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Characteristics of the built environment and spatial patterning of type 2 diabetes in the urban core of Durham, North Carolina
  1. Mercedes A Bravo1,2,
  2. Rebecca Anthopolos1,
  3. Marie Lynn Miranda1,2
  1. 1 Children’s Environmental Health Initiative, Rice University, Houston, Texas, USA
  2. 2 Department of Statistics, Rice University, Houston, Texas, USA
  1. Correspondence to Dr Mercedes A Bravo, Children’s Environmental Health Initiative, Rice University, TX 77005, USA; mercedes.a.bravo{at}


Background Few studies examine relationships between built environment (BE) and type 2 diabetes mellitus (T2DM) using spatial models, investigate BE domains apart from food environment or physical activity resources or conduct sensitivity analysis of methodological choices made in measuring BE. We examine geographic heterogeneity of T2DM, describe how heterogeneity in T2DM relates to BE and estimate associations of T2DM with BE.

Methods Individual-level electronic health records (n=41 203) from the Duke Medicine Enterprise Data Warehouse (2007–2011) were linked to BE based on census block. Data on housing damage, property disorder, territoriality, vacancy and public nuisances were used to estimate BE based on four different construction methods (CMs). We used race-stratified aspatial and spatial Bayesian models to assess geographic heterogeneity in T2DM and associations of T2DM with BE.

Results Among whites, a 1 SD increase in poor quality BE was associated with a 1.03 (95% credible interval 1.01 to 1.06) and 1.06 (95 % credible interval 1.02 to 1.11) increased risk of T2DM for poor quality BE CM1 and CM2, respectively. Among blacks/African Americans, associations between T2DM and BE overlapped with the null for all CMs. The addition of BE to white models reduced residual geographic heterogeneity in T2DM by 4%–15%, depending on CM. In black/African–American models, BE did not affect residual heterogeneity.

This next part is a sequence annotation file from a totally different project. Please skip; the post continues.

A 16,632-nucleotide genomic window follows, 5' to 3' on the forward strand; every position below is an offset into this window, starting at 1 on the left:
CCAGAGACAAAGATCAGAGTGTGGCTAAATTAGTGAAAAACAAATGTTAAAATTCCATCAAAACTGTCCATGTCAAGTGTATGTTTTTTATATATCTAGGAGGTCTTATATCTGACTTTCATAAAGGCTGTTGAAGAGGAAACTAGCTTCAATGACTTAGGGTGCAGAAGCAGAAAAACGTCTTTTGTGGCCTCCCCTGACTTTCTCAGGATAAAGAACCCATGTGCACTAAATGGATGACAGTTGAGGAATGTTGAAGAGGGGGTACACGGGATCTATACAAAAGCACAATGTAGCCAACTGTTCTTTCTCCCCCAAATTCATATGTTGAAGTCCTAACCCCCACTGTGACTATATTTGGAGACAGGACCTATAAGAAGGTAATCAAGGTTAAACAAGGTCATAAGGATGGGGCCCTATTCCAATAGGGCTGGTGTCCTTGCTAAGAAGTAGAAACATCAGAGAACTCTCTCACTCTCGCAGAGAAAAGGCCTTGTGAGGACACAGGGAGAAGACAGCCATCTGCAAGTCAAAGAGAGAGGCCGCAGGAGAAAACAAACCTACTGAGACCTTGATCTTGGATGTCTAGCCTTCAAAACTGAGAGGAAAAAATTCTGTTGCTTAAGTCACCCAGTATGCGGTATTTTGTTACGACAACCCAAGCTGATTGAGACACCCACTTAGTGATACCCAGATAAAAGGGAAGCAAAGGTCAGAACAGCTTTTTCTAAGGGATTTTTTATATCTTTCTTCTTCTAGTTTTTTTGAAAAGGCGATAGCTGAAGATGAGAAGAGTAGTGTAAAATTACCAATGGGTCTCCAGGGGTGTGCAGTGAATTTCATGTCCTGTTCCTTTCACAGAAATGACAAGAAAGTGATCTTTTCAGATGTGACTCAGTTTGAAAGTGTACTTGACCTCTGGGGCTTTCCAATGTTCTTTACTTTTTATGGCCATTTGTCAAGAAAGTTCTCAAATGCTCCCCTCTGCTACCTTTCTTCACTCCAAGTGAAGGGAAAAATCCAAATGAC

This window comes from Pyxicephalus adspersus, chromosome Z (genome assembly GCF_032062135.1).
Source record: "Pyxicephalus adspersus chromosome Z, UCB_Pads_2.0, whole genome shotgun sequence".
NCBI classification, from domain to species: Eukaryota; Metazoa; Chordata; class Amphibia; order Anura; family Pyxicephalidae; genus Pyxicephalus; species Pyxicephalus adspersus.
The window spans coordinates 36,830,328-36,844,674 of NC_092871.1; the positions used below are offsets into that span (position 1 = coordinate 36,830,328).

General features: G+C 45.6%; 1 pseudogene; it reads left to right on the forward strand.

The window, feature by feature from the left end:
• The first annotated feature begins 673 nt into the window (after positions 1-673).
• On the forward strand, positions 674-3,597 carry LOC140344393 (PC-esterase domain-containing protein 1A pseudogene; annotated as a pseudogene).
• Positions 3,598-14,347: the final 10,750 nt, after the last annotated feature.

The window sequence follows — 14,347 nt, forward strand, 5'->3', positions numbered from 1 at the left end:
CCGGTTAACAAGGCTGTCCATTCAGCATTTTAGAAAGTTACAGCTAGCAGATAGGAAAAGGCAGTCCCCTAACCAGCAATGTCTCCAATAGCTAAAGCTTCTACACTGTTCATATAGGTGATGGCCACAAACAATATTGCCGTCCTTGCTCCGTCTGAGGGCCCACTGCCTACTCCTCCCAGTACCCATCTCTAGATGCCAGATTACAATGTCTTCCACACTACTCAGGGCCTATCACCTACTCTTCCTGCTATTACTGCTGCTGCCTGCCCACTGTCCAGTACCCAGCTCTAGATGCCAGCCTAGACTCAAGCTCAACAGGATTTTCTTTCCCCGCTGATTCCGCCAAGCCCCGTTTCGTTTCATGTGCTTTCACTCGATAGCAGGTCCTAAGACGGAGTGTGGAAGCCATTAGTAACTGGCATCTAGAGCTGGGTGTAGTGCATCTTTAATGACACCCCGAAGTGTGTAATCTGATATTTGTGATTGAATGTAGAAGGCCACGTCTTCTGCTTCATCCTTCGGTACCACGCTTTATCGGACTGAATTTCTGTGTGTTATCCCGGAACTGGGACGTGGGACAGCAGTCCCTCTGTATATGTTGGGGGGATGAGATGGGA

Conclusion Associations of T2DM with BE were sensitive to CM and geographic heterogeneity in T2DM differed by race/ethnicity. Findings underscore the need to consider multiple methods of estimating BE and consider differences in relationships by race/ethnicity.

  • spatial analysis
  • diabetes
  • inequalities
  • neighborhood/place
  • public health

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  • Contributors Each co-author made substantive contributions to this manuscript. MAB designed and conducted the analysis and drafted the manuscript. RA assisted with the analysis and drafting of the manuscript. MLM provided feedback on all aspects of the project, including edits to multiple manuscript drafts.

  • Funding This work was supported by the Bristol-Myers Squibb Foundation “Together on Diabetes” Program and by Cooperative Agreement Number 1C1CMS331018-01-00 from the Department of Health and Human Services, Centers for Medicare & Medicaid Services.

  • Competing interests None declared.

  • Ethics approval Duke University Institutional Review Board and Rice University Institutional Review Board.

  • Provenance and peer review Not commissioned; externally peer reviewed.

  • Patient consent for publication Not required.